But it made sense to Alejandro Junco de la Vega, the publisher of Reforma, which, only two months after its startup, boasted the fourth-highest number of ad pages for all major Mexico City papers. During December through Jan. 27, Reforma racked up 855 pages of advertising (excluding classified pages).
Published by Consorcio Interamericana de Comunicacion and the sister paper of the Junco family's Monterrey daily, El Norte, the new paper-unlike most in Mexico City-does not rely on government advertising to break even. Instead, Reforma has built a reputation for independence.
Many of the capital's two dozen newspapers would fold without government ad support, a situation that creates a symbiotic relationship between publishers and the government and compromises objective reporting.
Now, Mr. Junco has brought El Norte's style to the capital. "The other newspapers [have had] to go on the alert," said Ignacio Sanchez Cid, a professor of journalism at the National Autonomous University of Mexico.
Since Reforma's startup Nov. 20 the paper has already racked up 7,800 paid subscriptions, growing at a rate of 26% a month, Mr. Junco said. Its ad page performance was even more remarkable considering that overall newspaper ad pages for the last quarter of 1993 were down 10.6% in major Mexico City papers-by about 3,000-said Patricia Ford, a partner at Sistemas para Edicion Electronica, an independent print ad monitoring company.
Still, Reforma needed more than just its sister newspaper's reputation to sell here. The paper prepared readers for its arrival with a teaser campaign that began two months before publication. Designed in-house, the campaign consisted of 40 billboards and 150 banners posted along key roads bearing nothing more than a large letter "O" with a picture inside of Mexico City's most famous monument, the Angel of Independence. The Angel, high atop a pillar, dominates the vista of the city's main thoroughfare, Paseo de la Reforma.
In October, the banners and outdoor boards were replaced with new ones bearing just the word "Forma" and the Angel drawing. Then, a day before the paper's debut, the full logotype went up, bearing the word Reforma, the Angel drawing and the paper's slogan, "Heart of Mexico" as it now appears on the masthead.
"I calculate that the average motorist in Mexico City sees one of my posters four times a day," said Jose Luis Grosvenor, Reforma's advertising and marketing manager. Reforma execs wouldn't discuss the ad budget.
But even by its startup date, the newspaper had not explained what in fact Reforma was so "we had to close the circle," Mr. Grosvenor said. Eighty thousand free copies were distributed in key restaurants, hotels and airports during the first week.
Now the company is offering free eight-week subscriptions on a "floating" basis in different Mexico City areas to 20,300 readers to boost sales beyond the 12,000 newsstand distributions.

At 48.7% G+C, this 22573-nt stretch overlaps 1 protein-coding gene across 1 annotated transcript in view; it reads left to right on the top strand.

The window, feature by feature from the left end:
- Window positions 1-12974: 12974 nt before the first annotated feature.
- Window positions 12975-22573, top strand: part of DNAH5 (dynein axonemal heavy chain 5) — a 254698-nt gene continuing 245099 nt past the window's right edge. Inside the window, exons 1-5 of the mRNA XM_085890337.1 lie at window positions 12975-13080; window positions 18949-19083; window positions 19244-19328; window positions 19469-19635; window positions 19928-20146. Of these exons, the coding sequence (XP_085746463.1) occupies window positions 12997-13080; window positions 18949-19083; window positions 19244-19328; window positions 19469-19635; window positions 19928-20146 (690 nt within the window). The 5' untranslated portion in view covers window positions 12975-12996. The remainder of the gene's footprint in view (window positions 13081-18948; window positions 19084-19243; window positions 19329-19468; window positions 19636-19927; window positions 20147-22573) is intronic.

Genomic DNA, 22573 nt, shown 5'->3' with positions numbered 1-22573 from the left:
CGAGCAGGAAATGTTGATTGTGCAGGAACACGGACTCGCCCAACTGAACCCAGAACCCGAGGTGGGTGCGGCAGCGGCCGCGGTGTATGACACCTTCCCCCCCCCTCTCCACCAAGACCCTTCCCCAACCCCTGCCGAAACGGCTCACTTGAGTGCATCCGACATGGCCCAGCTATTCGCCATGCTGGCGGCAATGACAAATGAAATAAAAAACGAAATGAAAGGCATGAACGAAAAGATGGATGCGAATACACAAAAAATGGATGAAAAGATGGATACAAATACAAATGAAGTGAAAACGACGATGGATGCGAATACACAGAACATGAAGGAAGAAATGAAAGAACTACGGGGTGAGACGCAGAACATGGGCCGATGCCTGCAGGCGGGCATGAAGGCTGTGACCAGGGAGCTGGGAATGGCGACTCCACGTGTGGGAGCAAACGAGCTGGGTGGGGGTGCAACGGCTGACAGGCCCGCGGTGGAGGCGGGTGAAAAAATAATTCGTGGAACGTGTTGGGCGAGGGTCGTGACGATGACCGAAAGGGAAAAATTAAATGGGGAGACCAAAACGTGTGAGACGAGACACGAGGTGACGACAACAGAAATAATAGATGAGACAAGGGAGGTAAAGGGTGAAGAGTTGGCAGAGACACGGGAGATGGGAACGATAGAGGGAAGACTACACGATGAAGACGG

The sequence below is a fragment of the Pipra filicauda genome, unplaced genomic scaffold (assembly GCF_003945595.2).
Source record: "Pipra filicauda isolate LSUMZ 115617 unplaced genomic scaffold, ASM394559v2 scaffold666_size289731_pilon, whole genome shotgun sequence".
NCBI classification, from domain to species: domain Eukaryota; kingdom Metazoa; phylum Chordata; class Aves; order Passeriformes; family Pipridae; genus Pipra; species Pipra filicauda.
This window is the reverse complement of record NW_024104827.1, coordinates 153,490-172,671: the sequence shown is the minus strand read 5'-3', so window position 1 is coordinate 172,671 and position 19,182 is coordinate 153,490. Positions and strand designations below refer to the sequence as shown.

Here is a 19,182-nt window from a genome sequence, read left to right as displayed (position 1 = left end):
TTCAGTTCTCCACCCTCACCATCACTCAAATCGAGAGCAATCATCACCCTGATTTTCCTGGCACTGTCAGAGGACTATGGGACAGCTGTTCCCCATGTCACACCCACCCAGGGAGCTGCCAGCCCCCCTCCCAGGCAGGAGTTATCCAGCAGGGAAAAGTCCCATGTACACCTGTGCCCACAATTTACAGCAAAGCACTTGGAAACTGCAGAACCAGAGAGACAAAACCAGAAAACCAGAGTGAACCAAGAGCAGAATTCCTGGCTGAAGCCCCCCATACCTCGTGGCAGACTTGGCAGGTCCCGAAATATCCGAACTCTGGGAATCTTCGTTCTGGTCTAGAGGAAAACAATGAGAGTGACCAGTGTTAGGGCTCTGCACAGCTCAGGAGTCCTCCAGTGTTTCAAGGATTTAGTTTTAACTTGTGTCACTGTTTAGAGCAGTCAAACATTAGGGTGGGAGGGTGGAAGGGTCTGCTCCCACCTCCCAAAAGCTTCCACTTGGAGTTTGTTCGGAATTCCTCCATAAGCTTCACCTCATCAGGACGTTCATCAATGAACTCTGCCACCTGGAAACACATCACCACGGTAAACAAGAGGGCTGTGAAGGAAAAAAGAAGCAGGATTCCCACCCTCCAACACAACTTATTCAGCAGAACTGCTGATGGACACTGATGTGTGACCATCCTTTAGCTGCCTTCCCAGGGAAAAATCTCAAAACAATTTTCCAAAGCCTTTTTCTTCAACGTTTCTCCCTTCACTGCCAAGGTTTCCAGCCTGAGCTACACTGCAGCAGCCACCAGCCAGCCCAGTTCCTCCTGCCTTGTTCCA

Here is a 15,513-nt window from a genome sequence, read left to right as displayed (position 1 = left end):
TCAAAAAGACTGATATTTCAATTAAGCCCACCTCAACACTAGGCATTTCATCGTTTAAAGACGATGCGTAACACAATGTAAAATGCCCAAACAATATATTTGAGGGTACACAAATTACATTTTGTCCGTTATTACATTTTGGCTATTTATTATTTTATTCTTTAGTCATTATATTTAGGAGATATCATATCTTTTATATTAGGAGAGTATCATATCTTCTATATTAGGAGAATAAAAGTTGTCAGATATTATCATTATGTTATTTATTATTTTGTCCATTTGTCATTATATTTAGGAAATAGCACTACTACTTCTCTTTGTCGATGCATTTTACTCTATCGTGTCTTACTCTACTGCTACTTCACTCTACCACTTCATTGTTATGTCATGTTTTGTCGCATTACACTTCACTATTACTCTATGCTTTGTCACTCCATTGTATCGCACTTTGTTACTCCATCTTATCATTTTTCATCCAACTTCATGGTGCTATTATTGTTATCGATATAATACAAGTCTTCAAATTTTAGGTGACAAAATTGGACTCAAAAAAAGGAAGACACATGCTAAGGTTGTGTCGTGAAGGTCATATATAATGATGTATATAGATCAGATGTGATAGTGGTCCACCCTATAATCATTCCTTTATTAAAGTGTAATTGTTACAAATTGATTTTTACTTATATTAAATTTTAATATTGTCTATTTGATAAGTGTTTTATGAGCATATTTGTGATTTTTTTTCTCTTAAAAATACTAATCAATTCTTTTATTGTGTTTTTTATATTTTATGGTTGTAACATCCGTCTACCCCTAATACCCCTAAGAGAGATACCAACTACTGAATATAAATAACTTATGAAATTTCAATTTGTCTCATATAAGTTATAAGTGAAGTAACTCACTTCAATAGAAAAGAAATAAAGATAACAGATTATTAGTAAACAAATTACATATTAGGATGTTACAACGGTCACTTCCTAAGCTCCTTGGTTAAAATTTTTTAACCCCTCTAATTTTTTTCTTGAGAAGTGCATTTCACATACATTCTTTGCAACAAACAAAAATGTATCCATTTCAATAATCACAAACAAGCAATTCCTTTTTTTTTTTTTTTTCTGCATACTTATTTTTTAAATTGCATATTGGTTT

The goal, Mr. Junco has said, is to double the initial print run of 30,000 paid subscriptions by the end of 1994 through both newsstand sales and retail outlets.
Aside from a lively layout, strong graphics and evenhanded reporting, the newspaper also has several other features aimed at winning readers. The daily enticed many of the city's most prominent columnists away from their own papers with generous contracts. Reforma is also emphasizing local news. Its 12-page "Ciudad," or City, section includes pages on crime and ecology and a full-page color pollution map, showing the previous day's ozone levels throughout the city.
Banks and airlines have been the first to sign on for page ads at a $5,815 cost in the weekday section, slightly less than competitor Excelsior, one of the most widely read and influential papers here, although bulky and old-fashioned. Excelsior, which claims a print run of more than 270,000, charges $6,346 for a comparable page.
Because of its positive experience with the Junco family paper in Monterrey, Comercial Mexicana, a leading supermarket chain, was one of the first advertisers to sign up.
"Being a newspaper from the same group, we have the background of quality, content, circulation and print quality," said Ricardo Padua, Comercial Mexicana deputy director of marketing. The Liverpool department store chain also is a regular advertiser.
"These are very professional people," said Eduardo Mallet, Liverpool's deputy director of advertising, but he said it was too early to judge results in Reforma, and the store continues to advertise in eight other Mexico City newspapers as well on TV and radio.
To give advertisers a taste, Reforma is giving away "courtesy space." One advertiser that has accepted this offer is Continental Airlines. Account Executive Patricia Tirado at Continental's agency Admark said Reforma had offered a one-time placement to the airline. "We normally wait six months for a new publication to establish itself," she said.
Mr. Junco, who originally was negotiating with publisher Dow Jones to start up Reforma, is still talking with the company about an undisclosed electronic media project. The Junco family still operates "Infosell," a financial newswire, which is required reading for the Mexican financial and business community, so it's believed the talks will focus on a joint financial news project.